Unexploded Ordnance Characterization and Detection in Muddy Estuarine Environments
Dr. Arthur Trembanis | University of Delaware
SERDP has recognized a need for better quantitative understanding of the impact of coastal environments on UXO behavior (MRSON-17-01). While current studies are addressing the mobility and detection of UXO in sandy coastal areas (e.g. Calantoni SERDP MR-2320, Traykovski MR-2319, Puleo MR-2503), a significant data gap has been identified regarding UXO in shallow, muddy environments. The majority of military testing ranges with potential UXO have been linked to characteristically muddy environments (SERDP Munitions Mobility and Modeling Workshop, Dec. 8-9, 2015). This study works to address this data gap.
Using a shallow estuarine site in the Delaware Bay, this study will 1) monitor the mobility and behavior of sensor-integrated surrogate munitions in muddy environments using a high-accuracy acoustic positioning system, 2) directly observe surrogate munition response to hydrodynamic forcing through instrumented bottom frame time-lapse hydrodynamic data and sonar imagery, and 3) monitor site changes and test an autonomous underwater vehicle-borne magnetometer through repetitive site surveying.
Surrogate UXO, modified with acoustic tracking devices and inertial motion units (IMU), will be deployed at a previously characterized muddy estuarine site. The surrogates will be monitored for changes in mobility and burial using the VEMCO positioning system, an off-the-shelf acoustic positioning system that is capable of tracking the position of multiple acoustic tags with accuracies down to 10 cm. Concurrently, time-series acoustic imagery and hydrodynamic sensors will be deployed to characterize UXO response to varied hydrodynamic conditions and compared to site-wide surrogate behavior. A series of repetitive surveys will be conducted using a magnetometer specifically designed for UXO detection on an autonomous underwater vehicle (AUV). Survey results will be compared to longterm acoustic positioning of the surrogate UXO to determine the effectiveness of the magnetometer for efficiently and effectively locating UXO in shallow, muddy environments.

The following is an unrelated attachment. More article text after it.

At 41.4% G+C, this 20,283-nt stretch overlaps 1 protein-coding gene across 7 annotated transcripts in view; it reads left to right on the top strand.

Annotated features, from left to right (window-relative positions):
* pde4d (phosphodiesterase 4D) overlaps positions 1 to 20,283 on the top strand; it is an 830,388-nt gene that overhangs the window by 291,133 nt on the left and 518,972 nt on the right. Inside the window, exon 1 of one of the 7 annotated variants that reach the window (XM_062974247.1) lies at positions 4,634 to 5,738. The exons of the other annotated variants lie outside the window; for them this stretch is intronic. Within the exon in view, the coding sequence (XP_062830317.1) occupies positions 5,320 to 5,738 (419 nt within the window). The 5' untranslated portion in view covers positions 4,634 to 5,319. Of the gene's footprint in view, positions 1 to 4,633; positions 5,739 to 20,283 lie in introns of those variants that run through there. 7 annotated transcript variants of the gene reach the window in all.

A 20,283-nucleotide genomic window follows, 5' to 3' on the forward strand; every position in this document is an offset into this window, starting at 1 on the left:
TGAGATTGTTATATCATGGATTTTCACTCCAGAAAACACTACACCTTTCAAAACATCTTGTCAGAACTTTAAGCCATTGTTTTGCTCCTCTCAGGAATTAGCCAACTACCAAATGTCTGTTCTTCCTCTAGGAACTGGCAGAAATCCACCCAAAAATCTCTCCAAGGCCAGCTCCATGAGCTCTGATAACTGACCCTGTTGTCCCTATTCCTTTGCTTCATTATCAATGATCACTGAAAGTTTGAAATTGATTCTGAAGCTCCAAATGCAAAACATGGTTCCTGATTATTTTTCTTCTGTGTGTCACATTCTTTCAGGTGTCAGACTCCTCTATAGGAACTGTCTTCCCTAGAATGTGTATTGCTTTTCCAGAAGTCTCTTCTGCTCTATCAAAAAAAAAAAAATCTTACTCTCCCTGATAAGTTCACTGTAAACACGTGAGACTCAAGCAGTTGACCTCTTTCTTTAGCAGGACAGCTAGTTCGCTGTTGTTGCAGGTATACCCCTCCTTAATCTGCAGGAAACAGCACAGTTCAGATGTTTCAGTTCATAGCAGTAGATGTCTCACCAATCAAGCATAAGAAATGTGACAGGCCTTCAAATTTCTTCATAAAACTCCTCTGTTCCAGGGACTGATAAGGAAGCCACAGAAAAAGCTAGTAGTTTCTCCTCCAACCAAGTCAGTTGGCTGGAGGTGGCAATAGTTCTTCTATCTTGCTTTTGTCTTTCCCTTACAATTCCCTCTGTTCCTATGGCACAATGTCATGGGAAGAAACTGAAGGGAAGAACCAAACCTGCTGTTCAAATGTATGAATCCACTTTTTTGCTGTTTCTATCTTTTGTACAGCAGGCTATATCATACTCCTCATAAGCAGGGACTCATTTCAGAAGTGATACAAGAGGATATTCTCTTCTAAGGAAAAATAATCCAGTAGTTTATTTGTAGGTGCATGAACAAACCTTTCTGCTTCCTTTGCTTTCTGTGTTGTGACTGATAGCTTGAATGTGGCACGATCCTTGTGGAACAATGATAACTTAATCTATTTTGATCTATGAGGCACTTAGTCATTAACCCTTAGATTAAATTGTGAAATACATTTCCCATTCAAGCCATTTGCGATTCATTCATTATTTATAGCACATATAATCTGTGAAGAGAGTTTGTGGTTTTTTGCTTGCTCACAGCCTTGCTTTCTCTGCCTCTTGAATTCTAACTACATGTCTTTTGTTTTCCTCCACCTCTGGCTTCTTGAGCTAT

This study will help inform parameters for UXO mobility and behavior in storms and muddy environments, and the anticipated data will be made available for integration into the existing expert system modeling of UXO burial and mobility (e.g. Underwater Munitions Expert System, Rennie MR-2227, SERDP Munitions Mobility and Modeling Workshop, Dec. 8-9, 2015). Additionally, the proposed study will provide important data regarding the ideal design for test beds to evaluate sensor capabilities in muddy environments, including the use of AUV magnetometry for UXO Wide-Area Assessments in muddy environments.